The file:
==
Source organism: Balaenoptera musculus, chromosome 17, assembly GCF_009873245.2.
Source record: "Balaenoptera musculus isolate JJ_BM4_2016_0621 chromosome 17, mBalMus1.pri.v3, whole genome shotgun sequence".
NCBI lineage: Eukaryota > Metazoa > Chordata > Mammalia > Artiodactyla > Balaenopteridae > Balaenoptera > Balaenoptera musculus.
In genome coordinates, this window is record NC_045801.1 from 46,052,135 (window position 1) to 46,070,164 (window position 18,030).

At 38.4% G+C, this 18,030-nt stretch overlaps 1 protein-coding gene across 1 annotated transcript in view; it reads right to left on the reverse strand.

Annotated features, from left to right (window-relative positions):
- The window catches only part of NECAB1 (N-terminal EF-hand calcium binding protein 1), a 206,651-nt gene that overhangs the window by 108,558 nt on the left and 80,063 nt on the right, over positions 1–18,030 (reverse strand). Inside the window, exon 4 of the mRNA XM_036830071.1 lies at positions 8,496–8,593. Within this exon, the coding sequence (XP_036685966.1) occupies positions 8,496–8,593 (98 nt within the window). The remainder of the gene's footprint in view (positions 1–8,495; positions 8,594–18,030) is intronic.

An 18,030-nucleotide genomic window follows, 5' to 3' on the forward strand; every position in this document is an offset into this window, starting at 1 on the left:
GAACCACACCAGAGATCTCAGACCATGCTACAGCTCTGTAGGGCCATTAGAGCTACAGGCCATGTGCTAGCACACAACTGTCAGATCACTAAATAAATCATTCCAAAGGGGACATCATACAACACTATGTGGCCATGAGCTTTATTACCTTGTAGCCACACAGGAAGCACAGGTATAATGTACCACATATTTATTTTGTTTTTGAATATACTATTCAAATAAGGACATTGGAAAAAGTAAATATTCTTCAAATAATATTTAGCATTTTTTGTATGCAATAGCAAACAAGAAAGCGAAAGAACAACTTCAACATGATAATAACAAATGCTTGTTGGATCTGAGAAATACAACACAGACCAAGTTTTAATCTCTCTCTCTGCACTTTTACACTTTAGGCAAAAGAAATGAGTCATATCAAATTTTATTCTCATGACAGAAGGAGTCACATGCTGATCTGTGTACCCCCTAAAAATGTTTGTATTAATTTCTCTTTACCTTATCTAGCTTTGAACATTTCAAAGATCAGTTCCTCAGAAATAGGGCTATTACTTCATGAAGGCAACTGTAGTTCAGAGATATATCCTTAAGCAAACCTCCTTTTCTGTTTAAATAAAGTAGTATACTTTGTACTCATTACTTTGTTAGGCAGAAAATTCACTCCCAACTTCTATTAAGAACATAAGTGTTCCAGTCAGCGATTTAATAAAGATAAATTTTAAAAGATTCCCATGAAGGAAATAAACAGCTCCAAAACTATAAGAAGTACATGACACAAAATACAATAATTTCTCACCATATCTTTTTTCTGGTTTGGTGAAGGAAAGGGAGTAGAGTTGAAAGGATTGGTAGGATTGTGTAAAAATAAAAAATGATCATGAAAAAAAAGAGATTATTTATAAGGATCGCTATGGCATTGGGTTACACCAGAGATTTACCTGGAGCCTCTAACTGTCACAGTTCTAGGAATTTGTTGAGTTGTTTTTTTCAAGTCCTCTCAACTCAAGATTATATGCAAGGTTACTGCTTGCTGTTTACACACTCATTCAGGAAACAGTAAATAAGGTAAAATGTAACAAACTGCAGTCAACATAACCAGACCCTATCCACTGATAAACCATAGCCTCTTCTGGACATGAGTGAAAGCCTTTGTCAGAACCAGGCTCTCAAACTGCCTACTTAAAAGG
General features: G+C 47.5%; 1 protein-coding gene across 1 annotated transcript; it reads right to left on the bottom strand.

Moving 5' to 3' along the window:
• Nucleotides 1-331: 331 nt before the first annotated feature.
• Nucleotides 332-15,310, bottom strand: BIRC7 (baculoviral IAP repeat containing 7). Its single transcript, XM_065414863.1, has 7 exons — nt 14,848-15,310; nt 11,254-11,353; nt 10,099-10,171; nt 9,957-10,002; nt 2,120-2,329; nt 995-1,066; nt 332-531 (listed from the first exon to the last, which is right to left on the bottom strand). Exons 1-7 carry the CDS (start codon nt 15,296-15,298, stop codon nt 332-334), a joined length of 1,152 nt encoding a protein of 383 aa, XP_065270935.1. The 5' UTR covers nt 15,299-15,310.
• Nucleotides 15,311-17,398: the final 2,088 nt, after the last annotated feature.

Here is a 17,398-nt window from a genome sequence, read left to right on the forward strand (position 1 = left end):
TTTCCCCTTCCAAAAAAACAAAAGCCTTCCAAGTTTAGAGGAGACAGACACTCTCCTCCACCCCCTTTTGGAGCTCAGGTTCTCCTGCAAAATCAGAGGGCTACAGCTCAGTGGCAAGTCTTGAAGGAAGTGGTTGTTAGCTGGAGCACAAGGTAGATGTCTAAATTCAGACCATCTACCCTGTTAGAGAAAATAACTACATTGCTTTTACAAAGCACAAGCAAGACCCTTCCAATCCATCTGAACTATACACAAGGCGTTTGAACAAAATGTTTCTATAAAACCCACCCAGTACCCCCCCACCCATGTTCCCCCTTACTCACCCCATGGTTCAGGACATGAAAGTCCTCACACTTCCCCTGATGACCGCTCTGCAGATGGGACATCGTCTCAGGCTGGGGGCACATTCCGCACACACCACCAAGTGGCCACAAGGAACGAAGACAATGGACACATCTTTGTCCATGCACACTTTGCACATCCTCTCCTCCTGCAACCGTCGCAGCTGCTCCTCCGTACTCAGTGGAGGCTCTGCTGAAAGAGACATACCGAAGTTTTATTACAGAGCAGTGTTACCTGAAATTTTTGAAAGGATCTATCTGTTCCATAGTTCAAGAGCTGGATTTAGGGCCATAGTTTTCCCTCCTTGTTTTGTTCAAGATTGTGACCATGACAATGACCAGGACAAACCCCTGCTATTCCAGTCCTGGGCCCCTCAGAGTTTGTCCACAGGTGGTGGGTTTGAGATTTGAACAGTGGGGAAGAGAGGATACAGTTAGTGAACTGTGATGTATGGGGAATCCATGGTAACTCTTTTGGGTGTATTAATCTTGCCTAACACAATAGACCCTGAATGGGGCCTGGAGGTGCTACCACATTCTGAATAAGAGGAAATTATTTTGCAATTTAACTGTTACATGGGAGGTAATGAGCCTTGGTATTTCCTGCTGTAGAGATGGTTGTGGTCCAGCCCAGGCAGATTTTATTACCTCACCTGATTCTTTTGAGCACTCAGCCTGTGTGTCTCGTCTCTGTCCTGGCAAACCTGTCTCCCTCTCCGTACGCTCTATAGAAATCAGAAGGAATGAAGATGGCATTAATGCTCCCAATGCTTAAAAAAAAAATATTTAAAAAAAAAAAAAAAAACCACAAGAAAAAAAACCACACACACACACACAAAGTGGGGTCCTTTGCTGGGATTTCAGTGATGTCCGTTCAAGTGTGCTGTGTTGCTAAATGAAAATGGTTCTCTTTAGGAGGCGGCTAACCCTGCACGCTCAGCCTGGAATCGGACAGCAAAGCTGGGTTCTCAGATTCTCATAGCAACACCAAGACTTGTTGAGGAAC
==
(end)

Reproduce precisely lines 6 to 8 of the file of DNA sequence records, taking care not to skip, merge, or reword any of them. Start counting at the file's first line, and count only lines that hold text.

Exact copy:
Annotated features, from left to right (window-relative positions):
- The window catches only part of NECAB1 (N-terminal EF-hand calcium binding protein 1), a 206,651-nt gene that overhangs the window by 108,558 nt on the left and 80,063 nt on the right, over positions 1–18,030 (reverse strand). Inside the window, exon 4 of the mRNA XM_036830071.1 lies at positions 8,496–8,593. Within this exon, the coding sequence (XP_036685966.1) occupies positions 8,496–8,593 (98 nt within the window). The remainder of the gene's footprint in view (positions 1–8,495; positions 8,594–18,030) is intronic.

An 18,030-nucleotide genomic window follows, 5' to 3' on the forward strand; every position in this document is an offset into this window, starting at 1 on the left: